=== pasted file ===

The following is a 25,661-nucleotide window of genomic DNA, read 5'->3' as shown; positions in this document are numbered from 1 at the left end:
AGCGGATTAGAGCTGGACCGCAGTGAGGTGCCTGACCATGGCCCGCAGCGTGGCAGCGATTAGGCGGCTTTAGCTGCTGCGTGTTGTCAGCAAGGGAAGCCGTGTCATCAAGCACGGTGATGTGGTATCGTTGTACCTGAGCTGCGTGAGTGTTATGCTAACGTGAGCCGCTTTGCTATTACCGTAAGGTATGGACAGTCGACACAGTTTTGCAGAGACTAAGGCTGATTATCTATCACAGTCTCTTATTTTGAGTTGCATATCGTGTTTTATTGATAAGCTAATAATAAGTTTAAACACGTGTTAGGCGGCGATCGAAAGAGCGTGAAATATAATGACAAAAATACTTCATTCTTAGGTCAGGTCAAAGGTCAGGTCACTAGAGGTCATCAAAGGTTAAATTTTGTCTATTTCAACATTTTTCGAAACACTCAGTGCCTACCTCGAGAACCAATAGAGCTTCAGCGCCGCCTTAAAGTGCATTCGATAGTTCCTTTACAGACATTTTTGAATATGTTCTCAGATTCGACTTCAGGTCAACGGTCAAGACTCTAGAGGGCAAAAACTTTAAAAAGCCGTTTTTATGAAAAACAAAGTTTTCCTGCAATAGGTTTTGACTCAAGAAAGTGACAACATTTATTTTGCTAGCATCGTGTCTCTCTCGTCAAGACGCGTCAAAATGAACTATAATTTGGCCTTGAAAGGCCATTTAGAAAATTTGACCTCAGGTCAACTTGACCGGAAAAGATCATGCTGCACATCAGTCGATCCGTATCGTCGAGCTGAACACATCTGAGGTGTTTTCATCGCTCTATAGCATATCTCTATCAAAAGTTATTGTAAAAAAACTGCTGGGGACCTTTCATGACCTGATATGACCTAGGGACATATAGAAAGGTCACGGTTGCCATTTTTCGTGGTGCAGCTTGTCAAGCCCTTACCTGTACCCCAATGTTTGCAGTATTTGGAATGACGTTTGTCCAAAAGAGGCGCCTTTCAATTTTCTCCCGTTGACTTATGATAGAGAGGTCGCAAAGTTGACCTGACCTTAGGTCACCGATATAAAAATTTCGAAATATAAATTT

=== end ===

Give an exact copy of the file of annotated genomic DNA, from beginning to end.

The following is a 25,661-nucleotide window of genomic DNA, read 5'->3' as shown; positions in this document are numbered from 1 at the left end:
AGCGGATTAGAGCTGGACCGCAGTGAGGTGCCTGACCATGGCCCGCAGCGTGGCAGCGATTAGGCGGCTTTAGCTGCTGCGTGTTGTCAGCAAGGGAAGCCGTGTCATCAAGCACGGTGATGTGGTATCGTTGTACCTGAGCTGCGTGAGTGTTATGCTAACGTGAGCCGCTTTGCTATTACCGTAAGGTATGGACAGTCGACACAGTTTTGCAGAGACTAAGGCTGATTATCTATCACAGTCTCTTATTTTGAGTTGCATATCGTGTTTTATTGATAAGCTAATAATAAGTTTAAACACGTGTTAGGCGGCGATCGAAAGAGCGTGAAATATAATGACAAAAATACTTCATTCTTAGGTCAGGTCAAAGGTCAGGTCACTAGAGGTCATCAAAGGTTAAATTTTGTCTATTTCAACATTTTTCGAAACACTCAGTGCCTACCTCGAGAACCAATAGAGCTTCAGCGCCGCCTTAAAGTGCATTCGATAGTTCCTTTACAGACATTTTTGAATATGTTCTCAGATTCGACTTCAGGTCAACGGTCAAGACTCTAGAGGGCAAAAACTTTAAAAAGCCGTTTTTATGAAAAACAAAGTTTTCCTGCAATAGGTTTTGACTCAAGAAAGTGACAACATTTATTTTGCTAGCATCGTGTCTCTCTCGTCAAGACGCGTCAAAATGAACTATAATTTGGCCTTGAAAGGCCATTTAGAAAATTTGACCTCAGGTCAACTTGACCGGAAAAGATCATGCTGCACATCAGTCGATCCGTATCGTCGAGCTGAACACATCTGAGGTGTTTTCATCGCTCTATAGCATATCTCTATCAAAAGTTATTGTAAAAAAACTGCTGGGGACCTTTCATGACCTGATATGACCTAGGGACATATAGAAAGGTCACGGTTGCCATTTTTCGTGGTGCAGCTTGTCAAGCCCTTACCTGTACCCCAATGTTTGCAGTATTTGGAATGACGTTTGTCCAAAAGAGGCGCCTTTCAATTTTCTCCCGTTGACTTATGATAGAGAGGTCGCAAAGTTGACCTGACCTTAGGTCACCGATATAAAAATTTCGAAATATAAATTT